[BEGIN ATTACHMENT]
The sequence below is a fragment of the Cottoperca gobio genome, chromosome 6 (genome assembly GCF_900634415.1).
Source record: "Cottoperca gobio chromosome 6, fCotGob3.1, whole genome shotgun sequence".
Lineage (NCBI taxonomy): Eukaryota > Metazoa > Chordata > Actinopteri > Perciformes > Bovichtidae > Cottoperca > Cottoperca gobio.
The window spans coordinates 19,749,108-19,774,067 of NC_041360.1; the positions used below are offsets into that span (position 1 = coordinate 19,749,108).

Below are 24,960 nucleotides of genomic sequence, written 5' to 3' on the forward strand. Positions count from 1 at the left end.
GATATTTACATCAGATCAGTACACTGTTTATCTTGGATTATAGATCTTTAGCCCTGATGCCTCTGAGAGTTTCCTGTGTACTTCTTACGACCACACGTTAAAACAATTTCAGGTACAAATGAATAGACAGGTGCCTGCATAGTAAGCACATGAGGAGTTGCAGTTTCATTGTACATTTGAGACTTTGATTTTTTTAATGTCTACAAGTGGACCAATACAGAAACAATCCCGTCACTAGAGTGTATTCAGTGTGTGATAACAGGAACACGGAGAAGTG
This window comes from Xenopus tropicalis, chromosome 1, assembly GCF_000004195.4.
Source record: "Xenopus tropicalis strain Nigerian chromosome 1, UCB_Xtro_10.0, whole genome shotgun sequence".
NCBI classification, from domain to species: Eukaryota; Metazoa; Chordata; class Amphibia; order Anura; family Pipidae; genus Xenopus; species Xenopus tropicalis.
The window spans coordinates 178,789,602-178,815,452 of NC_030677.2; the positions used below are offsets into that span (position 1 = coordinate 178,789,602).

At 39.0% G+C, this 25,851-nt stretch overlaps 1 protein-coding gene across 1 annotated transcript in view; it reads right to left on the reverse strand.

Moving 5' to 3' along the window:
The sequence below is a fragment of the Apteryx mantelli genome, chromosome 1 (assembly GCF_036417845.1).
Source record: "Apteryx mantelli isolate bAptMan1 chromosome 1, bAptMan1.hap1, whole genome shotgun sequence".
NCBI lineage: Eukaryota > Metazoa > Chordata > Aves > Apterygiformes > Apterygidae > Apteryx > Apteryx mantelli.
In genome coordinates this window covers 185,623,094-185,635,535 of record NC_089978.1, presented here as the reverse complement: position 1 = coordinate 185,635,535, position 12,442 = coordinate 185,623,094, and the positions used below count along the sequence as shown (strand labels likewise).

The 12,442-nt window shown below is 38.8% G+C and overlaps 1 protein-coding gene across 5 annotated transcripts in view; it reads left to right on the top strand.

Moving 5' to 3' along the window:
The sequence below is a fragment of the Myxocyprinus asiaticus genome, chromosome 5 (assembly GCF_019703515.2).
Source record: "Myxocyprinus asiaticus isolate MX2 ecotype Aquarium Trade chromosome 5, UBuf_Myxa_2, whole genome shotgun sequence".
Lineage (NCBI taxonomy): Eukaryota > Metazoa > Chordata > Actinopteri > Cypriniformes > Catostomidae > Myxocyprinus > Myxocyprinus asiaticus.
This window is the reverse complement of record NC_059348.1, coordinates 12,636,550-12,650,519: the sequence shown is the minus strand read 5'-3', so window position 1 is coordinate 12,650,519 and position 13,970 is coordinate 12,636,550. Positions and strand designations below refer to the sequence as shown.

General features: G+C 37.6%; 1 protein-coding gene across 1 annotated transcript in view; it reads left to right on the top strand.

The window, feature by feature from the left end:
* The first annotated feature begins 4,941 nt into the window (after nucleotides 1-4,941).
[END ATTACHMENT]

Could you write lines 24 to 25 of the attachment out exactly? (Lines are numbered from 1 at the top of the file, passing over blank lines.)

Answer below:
The window, feature by feature from the left end:
* The first annotated feature begins 4,941 nt into the window (after nucleotides 1-4,941).